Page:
If you’ve already done the legwork discussed in Step 2, you are one major step closer to obtaining a mortgage. Still, securing a mortgage is more complex, and often more expensive, then many consumers realize. There are numerous documents and details that must come together in a short period of time.

Closing Costs and the Truth in Lending Statement

There are various costs associated with a mortgage. These might include an appraisal and points, a fee based on the amount of the loan. Depending on the amount of your down payment, you may also be required to pay for mortgage insurance, a policy that protects the lender if you default on the mortgage. To help you see everything you’ll be paying for the home over the length of the mortgage, you should receive a Truth in Lending Statement, which is a federally required good-faith estimate of all the costs associated with the mortgage.

Mortgage Loan Interview Application Checklist

Lender requirements differ, but the following list includes the most common items that you and any co-borrower will need to supply to your lender. If you were pre-approved for a mortgage, you may have already completed some of this process. Your application will probably be approved faster if all required documents are submitted at the same time.

  • Social Insurance Number(s) and Birth Date(s)
  • Photo Identification Card
  • Paycheck(s): most recent pay stub showing year-to-date earnings
  • T4 or T4A Tax Forms: for the past two years
  • Employers: names, addresses, and telephone numbers of any employers over the past two years
  • Accounts: current statements of checking, savings, and other accounts
  • Current Assets: Most recent statement of assets such as Registered Retirement Accounts (RRSP), employee retirement accounts, stocks, and bonds. If you own securities, your lender may require a current brokerage statement with names of the stocks, value per share, and number of shares owned. Liabilities: For each outstanding loan, provide the lender with the name and address of the creditor, monthly payment, and the total balance due. Liabilities include auto loans, student loans, credit cards, and other installment debt.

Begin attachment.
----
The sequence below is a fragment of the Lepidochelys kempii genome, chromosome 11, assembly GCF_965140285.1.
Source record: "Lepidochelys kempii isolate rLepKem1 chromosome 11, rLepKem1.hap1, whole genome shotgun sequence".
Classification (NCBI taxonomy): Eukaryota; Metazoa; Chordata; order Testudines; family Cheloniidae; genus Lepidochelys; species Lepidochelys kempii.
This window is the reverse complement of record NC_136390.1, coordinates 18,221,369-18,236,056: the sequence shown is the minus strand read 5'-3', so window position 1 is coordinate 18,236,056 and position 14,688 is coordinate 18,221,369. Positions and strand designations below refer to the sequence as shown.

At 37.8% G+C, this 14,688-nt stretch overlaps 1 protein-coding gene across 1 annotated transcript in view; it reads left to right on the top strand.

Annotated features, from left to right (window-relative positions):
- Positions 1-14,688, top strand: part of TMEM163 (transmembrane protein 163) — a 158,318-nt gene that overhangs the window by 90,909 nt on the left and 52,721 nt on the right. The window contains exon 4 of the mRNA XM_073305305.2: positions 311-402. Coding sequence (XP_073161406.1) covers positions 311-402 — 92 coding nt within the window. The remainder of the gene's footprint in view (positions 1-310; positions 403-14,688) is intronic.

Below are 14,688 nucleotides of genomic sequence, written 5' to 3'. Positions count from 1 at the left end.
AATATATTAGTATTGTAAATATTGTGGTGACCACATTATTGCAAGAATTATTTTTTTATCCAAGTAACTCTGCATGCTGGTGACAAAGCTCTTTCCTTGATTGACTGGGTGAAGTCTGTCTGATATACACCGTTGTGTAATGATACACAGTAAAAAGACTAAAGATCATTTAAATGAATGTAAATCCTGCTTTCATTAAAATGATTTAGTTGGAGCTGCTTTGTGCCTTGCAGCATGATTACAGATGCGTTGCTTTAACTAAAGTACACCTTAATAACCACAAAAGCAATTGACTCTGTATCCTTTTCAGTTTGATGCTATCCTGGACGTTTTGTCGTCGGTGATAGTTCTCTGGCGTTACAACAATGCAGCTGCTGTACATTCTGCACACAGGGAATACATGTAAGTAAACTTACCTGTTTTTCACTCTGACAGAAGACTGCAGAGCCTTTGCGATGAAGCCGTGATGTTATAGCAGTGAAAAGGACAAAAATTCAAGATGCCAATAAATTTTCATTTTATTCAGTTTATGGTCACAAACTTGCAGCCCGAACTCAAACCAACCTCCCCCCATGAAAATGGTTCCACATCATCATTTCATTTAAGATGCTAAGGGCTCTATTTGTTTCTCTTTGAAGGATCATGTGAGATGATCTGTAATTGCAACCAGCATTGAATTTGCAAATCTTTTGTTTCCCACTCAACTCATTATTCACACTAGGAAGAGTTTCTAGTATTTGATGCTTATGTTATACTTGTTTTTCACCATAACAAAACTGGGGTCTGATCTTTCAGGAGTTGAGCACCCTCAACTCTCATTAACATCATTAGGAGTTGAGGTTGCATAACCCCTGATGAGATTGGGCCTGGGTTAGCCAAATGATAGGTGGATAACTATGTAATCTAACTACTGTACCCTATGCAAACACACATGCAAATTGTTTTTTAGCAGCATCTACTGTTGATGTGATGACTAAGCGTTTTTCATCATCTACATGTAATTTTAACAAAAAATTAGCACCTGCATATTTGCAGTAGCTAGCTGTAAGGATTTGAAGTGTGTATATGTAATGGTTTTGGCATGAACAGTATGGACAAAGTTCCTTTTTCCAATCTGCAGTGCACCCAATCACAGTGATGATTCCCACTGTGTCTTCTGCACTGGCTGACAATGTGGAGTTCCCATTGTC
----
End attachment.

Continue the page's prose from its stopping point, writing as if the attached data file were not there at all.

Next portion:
• Current and Previous Addresses: If you currently own a home, provide your new lender with the property address, current market value, current mortgage lender’s name, account number, current monthly payment d outstanding balance. If you rent, provide your current address, the name and address of your landlord or the management company, and the monthly rent. Provide the same information about previous residences. (Usually this additional information is only required if you’ve lived at your current address for less than two years.)
  • Sales Contract: Bring along a signed copy of the completed Agreement of Purchase & Sale for the property you are buying, any amendments to the Agreement, a copy of the listing form for the property, the legal description of property, and receipts for deposit money or down payment deposits already paid.

Special Situations: Additional Information Required

Lenders will require some applicants to provide additional information under certain circumstances. Check the list below to see if any of these situations apply to you. Different lenders may have different requirements.

  • Self-employed or compensated on a commission basis. Provide your T4A tax forms for the past two years, along with a current year-to-date profit and loss statement. Employment and business locations of self-employed must be independently verified.
  • Separated or divorced. Provide a copy of your divorce decree and separation agreement, including details on alimony or child support payments. If you receive alimony or child support and would like the lender to consider these monies as income, provide proof of this income for the past 12 months.
  • Old age and/or Canadian pension, disability, or any form of public assistance benefits considered as income. Provide a copy of an award certificate or a check from the issuing agency.
  • Bankruptcy, foreclosure or any judgements against you in the past seven years. Provide information about the proceedings. For bankruptcies, documentation should include a copy of the bankruptcy discharge and a schedule of both debts and assets. Judgements against you should include a lawyer’s letter that explains the outcome of proceedings.


Next: Prepare for the closing day.